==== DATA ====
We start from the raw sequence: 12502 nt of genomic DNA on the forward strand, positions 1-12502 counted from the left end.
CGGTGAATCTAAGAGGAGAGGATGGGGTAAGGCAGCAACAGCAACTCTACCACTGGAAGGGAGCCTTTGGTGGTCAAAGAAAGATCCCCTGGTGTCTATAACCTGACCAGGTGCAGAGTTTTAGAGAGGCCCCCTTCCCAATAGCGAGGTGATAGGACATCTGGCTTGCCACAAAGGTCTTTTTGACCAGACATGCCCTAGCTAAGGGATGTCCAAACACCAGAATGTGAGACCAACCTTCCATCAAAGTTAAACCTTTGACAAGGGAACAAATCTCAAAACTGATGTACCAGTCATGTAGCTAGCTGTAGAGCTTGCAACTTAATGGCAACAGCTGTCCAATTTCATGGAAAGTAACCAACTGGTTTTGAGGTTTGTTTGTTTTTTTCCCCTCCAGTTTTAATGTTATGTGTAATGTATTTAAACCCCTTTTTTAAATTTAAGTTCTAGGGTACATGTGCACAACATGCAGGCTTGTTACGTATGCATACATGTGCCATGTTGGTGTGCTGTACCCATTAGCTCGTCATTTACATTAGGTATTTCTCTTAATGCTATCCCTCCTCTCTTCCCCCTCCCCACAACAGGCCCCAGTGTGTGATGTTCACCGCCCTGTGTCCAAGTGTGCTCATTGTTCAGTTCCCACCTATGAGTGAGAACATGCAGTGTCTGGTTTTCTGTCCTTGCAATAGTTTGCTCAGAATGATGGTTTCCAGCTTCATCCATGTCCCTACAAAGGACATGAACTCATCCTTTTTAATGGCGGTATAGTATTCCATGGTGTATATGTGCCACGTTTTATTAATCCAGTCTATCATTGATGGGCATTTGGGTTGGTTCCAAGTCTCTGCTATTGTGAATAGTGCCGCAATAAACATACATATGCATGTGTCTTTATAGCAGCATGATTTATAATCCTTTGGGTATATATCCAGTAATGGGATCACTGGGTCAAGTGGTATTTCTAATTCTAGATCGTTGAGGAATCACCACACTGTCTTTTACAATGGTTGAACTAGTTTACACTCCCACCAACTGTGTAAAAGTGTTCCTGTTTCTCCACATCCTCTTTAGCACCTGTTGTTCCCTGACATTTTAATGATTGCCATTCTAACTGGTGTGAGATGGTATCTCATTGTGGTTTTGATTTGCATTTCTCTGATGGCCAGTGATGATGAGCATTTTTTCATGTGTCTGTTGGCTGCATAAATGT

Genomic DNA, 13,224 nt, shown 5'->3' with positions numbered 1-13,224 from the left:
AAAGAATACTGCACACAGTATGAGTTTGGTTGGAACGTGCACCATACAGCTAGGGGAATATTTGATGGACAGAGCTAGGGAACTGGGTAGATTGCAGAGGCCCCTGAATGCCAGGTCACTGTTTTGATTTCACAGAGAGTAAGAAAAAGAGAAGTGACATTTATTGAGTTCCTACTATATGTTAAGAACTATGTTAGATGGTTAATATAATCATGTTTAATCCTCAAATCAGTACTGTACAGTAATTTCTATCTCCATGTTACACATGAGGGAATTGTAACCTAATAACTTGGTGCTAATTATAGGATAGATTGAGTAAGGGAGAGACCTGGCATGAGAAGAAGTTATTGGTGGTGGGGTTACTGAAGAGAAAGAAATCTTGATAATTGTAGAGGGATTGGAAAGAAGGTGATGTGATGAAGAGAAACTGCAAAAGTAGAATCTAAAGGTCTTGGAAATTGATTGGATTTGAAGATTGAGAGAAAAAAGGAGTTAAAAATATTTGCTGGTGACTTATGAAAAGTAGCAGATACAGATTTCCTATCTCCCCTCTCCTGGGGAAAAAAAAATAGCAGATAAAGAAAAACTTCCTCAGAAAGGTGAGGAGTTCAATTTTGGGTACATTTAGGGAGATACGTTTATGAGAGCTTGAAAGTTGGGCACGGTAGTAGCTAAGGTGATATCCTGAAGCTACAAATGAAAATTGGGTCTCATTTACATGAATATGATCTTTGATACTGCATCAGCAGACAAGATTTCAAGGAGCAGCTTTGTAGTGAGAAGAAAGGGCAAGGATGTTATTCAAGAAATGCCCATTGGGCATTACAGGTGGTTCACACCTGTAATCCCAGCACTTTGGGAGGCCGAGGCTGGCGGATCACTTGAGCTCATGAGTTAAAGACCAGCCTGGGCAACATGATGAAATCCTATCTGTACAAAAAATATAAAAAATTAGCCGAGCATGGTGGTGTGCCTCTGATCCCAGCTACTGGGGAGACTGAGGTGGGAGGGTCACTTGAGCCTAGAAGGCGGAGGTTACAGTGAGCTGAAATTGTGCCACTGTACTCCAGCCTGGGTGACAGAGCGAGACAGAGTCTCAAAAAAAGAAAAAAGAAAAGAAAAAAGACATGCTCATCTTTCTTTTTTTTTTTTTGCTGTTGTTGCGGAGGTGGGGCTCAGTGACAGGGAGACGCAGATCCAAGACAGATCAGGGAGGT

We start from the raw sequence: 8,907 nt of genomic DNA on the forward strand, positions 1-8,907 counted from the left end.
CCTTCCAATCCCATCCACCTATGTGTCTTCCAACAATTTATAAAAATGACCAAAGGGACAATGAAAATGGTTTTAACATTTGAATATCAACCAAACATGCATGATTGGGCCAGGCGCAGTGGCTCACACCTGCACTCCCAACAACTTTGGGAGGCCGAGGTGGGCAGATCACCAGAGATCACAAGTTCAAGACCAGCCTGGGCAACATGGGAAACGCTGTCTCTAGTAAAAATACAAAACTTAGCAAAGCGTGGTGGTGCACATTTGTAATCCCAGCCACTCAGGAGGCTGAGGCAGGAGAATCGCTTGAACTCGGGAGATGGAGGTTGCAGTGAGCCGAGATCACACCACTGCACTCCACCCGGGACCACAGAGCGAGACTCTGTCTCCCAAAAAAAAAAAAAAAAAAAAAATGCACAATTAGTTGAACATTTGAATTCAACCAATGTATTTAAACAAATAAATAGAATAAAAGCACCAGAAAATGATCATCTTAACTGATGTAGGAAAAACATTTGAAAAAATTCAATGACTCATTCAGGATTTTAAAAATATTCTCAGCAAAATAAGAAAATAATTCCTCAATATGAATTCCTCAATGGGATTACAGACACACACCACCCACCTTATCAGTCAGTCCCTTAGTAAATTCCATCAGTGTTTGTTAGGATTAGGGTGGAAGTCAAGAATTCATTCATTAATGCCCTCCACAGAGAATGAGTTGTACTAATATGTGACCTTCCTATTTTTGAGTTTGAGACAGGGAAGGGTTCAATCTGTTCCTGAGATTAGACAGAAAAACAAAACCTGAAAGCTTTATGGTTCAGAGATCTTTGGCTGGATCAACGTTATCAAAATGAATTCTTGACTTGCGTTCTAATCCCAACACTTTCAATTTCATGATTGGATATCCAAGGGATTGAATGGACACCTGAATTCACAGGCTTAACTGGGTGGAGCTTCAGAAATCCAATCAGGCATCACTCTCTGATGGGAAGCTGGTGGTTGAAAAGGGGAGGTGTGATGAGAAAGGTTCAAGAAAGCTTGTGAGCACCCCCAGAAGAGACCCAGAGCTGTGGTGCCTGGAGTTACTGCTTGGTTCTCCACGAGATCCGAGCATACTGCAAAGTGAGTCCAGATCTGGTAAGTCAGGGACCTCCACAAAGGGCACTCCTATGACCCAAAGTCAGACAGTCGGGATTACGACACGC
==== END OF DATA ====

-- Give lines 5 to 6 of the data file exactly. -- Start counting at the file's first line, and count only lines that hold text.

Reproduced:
We start from the raw sequence: 8,907 nt of genomic DNA on the forward strand, positions 1-8,907 counted from the left end.
CCTTCCAATCCCATCCACCTATGTGTCTTCCAACAATTTATAAAAATGACCAAAGGGACAATGAAAATGGTTTTAACATTTGAATATCAACCAAACATGCATGATTGGGCCAGGCGCAGTGGCTCACACCTGCACTCCCAACAACTTTGGGAGGCCGAGGTGGGCAGATCACCAGAGATCACAAGTTCAAGACCAGCCTGGGCAACATGGGAAACGCTGTCTCTAGTAAAAATACAAAACTTAGCAAAGCGTGGTGGTGCACATTTGTAATCCCAGCCACTCAGGAGGCTGAGGCAGGAGAATCGCTTGAACTCGGGAGATGGAGGTTGCAGTGAGCCGAGATCACACCACTGCACTCCACCCGGGACCACAGAGCGAGACTCTGTCTCCCAAAAAAAAAAAAAAAAAAAAAATGCACAATTAGTTGAACATTTGAATTCAACCAATGTATTTAAACAAATAAATAGAATAAAAGCACCAGAAAATGATCATCTTAACTGATGTAGGAAAAACATTTGAAAAAATTCAATGACTCATTCAGGATTTTAAAAATATTCTCAGCAAAATAAGAAAATAATTCCTCAATATGAATTCCTCAATGGGATTACAGACACACACCACCCACCTTATCAGTCAGTCCCTTAGTAAATTCCATCAGTGTTTGTTAGGATTAGGGTGGAAGTCAAGAATTCATTCATTAATGCCCTCCACAGAGAATGAGTTGTACTAATATGTGACCTTCCTATTTTTGAGTTTGAGACAGGGAAGGGTTCAATCTGTTCCTGAGATTAGACAGAAAAACAAAACCTGAAAGCTTTATGGTTCAGAGATCTTTGGCTGGATCAACGTTATCAAAATGAATTCTTGACTTGCGTTCTAATCCCAACACTTTCAATTTCATGATTGGATATCCAAGGGATTGAATGGACACCTGAATTCACAGGCTTAACTGGGTGGAGCTTCAGAAATCCAATCAGGCATCACTCTCTGATGGGAAGCTGGTGGTTGAAAAGGGGAGGTGTGATGAGAAAGGTTCAAGAAAGCTTGTGAGCACCCCCAGAAGAGACCCAGAGCTGTGGTGCCTGGAGTTACTGCTTGGTTCTCCACGAGATCCGAGCATACTGCAAAGTGAGTCCAGATCTGGTAAGTCAGGGACCTCCACAAAGGGCACTCCTATGACCCAAAGTCAGACAGTCGGGATTACGACACGC